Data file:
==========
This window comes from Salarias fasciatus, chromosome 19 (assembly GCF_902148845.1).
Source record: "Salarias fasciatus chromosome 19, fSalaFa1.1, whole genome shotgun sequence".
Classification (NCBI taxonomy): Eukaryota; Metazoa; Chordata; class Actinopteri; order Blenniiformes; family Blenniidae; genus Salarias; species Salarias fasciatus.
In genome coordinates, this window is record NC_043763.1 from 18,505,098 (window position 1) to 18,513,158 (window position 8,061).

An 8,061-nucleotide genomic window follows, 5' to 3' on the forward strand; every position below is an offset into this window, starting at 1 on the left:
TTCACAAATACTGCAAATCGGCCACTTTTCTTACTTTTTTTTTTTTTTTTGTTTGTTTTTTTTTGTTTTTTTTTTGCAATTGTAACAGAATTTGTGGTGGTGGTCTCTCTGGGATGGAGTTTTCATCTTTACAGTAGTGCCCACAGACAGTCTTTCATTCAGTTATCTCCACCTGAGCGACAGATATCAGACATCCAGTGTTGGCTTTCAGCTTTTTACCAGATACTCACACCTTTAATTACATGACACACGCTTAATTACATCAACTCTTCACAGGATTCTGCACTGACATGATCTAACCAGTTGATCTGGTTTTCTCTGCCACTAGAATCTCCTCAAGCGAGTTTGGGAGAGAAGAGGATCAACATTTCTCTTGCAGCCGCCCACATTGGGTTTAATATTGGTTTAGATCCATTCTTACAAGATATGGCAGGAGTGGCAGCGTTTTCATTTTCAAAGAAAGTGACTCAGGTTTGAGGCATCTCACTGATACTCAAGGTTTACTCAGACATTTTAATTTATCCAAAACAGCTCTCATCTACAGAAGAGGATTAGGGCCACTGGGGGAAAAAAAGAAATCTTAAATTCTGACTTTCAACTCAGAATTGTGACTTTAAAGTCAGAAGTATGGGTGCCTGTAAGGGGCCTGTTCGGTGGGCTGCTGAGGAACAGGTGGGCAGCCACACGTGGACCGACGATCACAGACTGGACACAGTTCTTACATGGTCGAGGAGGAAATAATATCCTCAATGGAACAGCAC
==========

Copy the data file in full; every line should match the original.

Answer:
This window comes from Salarias fasciatus, chromosome 19 (assembly GCF_902148845.1).
Source record: "Salarias fasciatus chromosome 19, fSalaFa1.1, whole genome shotgun sequence".
Classification (NCBI taxonomy): Eukaryota; Metazoa; Chordata; class Actinopteri; order Blenniiformes; family Blenniidae; genus Salarias; species Salarias fasciatus.
In genome coordinates, this window is record NC_043763.1 from 18,505,098 (window position 1) to 18,513,158 (window position 8,061).

An 8,061-nucleotide genomic window follows, 5' to 3' on the forward strand; every position below is an offset into this window, starting at 1 on the left:
TTCACAAATACTGCAAATCGGCCACTTTTCTTACTTTTTTTTTTTTTTTTGTTTGTTTTTTTTTGTTTTTTTTTTGCAATTGTAACAGAATTTGTGGTGGTGGTCTCTCTGGGATGGAGTTTTCATCTTTACAGTAGTGCCCACAGACAGTCTTTCATTCAGTTATCTCCACCTGAGCGACAGATATCAGACATCCAGTGTTGGCTTTCAGCTTTTTACCAGATACTCACACCTTTAATTACATGACACACGCTTAATTACATCAACTCTTCACAGGATTCTGCACTGACATGATCTAACCAGTTGATCTGGTTTTCTCTGCCACTAGAATCTCCTCAAGCGAGTTTGGGAGAGAAGAGGATCAACATTTCTCTTGCAGCCGCCCACATTGGGTTTAATATTGGTTTAGATCCATTCTTACAAGATATGGCAGGAGTGGCAGCGTTTTCATTTTCAAAGAAAGTGACTCAGGTTTGAGGCATCTCACTGATACTCAAGGTTTACTCAGACATTTTAATTTATCCAAAACAGCTCTCATCTACAGAAGAGGATTAGGGCCACTGGGGGAAAAAAAGAAATCTTAAATTCTGACTTTCAACTCAGAATTGTGACTTTAAAGTCAGAAGTATGGGTGCCTGTAAGGGGCCTGTTCGGTGGGCTGCTGAGGAACAGGTGGGCAGCCACACGTGGACCGACGATCACAGACTGGACACAGTTCTTACATGGTCGAGGAGGAAATAATATCCTCAATGGAACAGCAC